St. Teresa Benedicta of the Cross (Edith Stein)
Edith Stein was born in 1891 to a Jewish family living in Breslau, Germany. From a very young age she was intellectually curious and loved to learn. She rejected her family’s Jewish piety and even God because her observation was that people acted as though they did not believe in God. She was a brilliant university student and graduated summa cum laude with a doctoral degree in philosophy. She became the assistant to one of the most influential philosophers of the 20th century, Edmund Husserl, who recognized and admired her intellectual gifts.
In 1921 Edith had a conversion experience. At age 30, she began reading the autobiography of St. Teresa of Avila in a friend’s library and couldn’t put it down. “This is the truth!” she exclaimed. She converted to Catholicism and was baptized on New Year’s Day, 1922.
Edith soon became well regarded as a Catholic philosopher and author. She left her university appointment as Husserl’s assistant and took a position teaching at a Dominican college for women teachers in Speyer, Germany. While there, she studied the philosophy of St. Thomas Aquinas and published the first German translation of his treatise The Truth. She also lectured widely to Catholic women’s groups throughout Europe.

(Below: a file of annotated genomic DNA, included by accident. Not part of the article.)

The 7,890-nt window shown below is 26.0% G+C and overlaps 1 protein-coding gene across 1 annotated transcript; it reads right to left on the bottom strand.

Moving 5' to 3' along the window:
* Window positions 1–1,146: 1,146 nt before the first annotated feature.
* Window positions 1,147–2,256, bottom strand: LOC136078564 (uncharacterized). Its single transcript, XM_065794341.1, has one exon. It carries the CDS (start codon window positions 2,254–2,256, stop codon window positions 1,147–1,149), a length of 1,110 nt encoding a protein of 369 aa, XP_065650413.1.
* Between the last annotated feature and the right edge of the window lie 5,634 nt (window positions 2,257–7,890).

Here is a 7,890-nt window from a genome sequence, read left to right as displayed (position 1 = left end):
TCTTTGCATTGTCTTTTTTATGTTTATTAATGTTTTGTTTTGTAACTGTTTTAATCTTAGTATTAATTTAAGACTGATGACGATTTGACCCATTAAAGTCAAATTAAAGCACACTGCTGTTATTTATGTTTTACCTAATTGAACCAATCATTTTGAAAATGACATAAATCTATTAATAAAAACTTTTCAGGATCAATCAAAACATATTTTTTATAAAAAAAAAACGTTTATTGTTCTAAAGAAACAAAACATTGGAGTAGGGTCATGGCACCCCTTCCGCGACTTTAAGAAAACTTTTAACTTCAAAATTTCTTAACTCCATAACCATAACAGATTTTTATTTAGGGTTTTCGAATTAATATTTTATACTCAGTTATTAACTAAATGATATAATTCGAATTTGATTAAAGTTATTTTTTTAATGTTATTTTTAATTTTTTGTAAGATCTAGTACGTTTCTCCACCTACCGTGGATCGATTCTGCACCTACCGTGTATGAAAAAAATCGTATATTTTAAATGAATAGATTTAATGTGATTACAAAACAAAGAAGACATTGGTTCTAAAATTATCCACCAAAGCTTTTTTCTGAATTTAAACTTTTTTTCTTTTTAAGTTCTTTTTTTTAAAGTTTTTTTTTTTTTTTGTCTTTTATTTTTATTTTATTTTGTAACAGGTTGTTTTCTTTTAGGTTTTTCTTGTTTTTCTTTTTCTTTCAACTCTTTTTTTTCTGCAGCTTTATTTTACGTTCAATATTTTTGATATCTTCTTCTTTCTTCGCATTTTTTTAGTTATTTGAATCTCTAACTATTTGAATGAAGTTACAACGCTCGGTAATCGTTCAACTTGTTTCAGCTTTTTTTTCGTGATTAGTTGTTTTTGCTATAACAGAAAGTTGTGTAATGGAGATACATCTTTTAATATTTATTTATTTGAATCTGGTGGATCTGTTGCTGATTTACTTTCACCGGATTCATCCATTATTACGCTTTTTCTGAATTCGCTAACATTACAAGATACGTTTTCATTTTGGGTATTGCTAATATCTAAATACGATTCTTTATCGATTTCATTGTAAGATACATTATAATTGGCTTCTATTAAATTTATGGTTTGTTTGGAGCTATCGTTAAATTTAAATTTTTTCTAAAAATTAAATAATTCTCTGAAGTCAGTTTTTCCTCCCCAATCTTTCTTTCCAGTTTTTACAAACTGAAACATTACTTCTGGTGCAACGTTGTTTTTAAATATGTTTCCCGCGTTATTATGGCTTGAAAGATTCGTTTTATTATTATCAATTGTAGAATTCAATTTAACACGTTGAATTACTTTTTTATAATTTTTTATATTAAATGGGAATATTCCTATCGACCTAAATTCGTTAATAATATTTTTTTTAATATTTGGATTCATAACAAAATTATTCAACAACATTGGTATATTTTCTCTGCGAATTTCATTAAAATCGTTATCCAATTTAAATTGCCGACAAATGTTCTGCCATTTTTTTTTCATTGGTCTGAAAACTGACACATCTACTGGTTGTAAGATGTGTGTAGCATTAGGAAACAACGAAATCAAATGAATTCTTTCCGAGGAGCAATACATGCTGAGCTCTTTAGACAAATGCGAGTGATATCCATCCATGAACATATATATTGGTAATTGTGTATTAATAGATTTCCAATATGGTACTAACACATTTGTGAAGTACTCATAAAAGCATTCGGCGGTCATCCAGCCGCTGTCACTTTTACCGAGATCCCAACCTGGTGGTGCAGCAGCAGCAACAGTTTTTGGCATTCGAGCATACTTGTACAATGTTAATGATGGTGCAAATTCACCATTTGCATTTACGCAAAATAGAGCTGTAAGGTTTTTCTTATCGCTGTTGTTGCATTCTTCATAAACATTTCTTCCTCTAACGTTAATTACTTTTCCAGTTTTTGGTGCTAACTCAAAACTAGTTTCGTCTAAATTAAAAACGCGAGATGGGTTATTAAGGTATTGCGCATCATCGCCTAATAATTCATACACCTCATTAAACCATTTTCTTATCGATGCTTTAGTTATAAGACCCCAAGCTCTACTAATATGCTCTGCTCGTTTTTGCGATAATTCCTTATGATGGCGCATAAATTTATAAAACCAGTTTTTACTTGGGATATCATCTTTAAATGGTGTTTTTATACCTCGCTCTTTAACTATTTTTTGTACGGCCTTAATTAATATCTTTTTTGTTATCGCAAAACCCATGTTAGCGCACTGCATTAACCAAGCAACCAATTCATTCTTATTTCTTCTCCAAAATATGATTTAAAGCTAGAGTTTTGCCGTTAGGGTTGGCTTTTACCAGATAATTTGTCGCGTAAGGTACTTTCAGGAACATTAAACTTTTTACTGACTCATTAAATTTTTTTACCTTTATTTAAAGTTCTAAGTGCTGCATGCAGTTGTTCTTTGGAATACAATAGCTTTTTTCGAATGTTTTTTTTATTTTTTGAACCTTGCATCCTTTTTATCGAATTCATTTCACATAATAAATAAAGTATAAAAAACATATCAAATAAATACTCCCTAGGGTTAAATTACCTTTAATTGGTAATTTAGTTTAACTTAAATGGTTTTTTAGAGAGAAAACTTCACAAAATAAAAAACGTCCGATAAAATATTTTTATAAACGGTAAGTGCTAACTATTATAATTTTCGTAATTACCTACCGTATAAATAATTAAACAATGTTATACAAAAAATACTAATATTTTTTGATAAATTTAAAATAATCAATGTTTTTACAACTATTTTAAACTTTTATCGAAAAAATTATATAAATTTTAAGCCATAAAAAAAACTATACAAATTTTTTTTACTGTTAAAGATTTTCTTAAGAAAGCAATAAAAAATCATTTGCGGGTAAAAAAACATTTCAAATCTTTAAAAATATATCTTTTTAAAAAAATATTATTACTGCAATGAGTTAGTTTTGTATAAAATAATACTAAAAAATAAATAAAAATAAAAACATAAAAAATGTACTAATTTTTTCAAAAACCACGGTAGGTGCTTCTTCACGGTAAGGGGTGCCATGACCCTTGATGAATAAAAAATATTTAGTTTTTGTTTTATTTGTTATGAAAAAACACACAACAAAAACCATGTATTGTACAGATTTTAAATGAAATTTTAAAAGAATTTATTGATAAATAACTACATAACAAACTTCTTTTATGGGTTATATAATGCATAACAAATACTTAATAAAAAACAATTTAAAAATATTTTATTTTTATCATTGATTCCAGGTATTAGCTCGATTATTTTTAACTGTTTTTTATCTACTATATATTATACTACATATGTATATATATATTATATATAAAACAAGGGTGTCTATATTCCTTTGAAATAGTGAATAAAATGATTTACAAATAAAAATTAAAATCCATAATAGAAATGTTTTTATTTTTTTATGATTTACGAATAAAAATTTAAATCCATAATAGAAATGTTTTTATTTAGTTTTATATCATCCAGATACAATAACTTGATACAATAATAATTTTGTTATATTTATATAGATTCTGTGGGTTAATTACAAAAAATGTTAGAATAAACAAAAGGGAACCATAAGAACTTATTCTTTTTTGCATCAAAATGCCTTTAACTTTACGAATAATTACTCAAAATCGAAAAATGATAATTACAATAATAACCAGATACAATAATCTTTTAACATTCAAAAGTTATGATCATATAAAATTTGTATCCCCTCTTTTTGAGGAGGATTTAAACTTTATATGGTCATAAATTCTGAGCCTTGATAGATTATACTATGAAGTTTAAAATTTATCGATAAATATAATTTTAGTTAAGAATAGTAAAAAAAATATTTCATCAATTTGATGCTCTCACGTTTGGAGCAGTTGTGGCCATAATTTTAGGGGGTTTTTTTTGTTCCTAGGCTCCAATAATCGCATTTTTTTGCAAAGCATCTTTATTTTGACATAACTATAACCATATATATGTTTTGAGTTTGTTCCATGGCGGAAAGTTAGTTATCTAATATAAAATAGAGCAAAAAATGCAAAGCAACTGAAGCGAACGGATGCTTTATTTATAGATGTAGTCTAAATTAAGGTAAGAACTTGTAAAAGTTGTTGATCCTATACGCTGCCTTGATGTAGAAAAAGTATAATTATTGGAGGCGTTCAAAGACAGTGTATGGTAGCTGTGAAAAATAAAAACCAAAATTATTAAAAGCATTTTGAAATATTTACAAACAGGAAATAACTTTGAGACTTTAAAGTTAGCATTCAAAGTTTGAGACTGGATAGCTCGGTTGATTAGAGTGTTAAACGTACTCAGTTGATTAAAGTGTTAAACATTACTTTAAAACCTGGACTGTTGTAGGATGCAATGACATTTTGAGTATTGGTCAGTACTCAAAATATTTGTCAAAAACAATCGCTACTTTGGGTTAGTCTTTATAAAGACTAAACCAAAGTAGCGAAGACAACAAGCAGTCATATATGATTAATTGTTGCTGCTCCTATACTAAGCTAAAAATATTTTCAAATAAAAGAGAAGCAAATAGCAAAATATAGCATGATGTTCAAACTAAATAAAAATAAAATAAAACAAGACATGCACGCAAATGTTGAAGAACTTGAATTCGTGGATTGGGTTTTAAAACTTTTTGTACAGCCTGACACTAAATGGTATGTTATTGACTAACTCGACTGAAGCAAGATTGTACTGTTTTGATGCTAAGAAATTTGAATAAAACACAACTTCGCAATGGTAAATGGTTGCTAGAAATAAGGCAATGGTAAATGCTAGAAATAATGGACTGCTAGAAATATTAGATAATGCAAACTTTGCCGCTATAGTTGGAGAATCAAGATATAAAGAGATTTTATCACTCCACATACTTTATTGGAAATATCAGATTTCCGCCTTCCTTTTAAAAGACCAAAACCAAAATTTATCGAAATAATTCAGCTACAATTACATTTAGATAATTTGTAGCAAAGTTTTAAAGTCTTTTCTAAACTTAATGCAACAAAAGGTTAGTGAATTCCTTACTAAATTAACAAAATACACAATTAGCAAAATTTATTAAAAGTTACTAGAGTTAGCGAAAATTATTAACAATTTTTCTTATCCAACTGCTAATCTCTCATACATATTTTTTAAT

Edith was passionate about her teaching, writing and lectures, but she yearned for a deeper relationship with God. In 1933 she entered religious formation in the Carmelite community at Cologne, Germany and made her final vows on Easter Sunday 1935, taking the name Teresa Benedicta of the Cross.
As the persecution of Jews in Germany intensified in the late 30s, Sister Teresa Benedicta was taken out of the country. On New Year’s Eve 1938, she secretly crossed the border into the Netherlands where she was welcomed by the Carmelite community at Echt. There she would write her final book, The Science of the Cross, a study of the spirituality of St. John of the Cross.
The German Army invaded the Netherlands in 1940 and Sister Teresa’s situation would again become perilous. She and her sister Rosa, also a Catholic convert, were eventually arrested and transported by cattle train to Auschwitz, where they perished in a gas chamber on August 9, 1942.
In his homily at the time of her canonization in 1998, St. John Paul II said: “St. Teresa Benedicta of the Cross says to us all: ‘Do not accept anything as the truth if it lacks love. And do not accept anything as love which lacks truth!’” The feast day of Saint Teresa Benedicta of the Cross is August 9.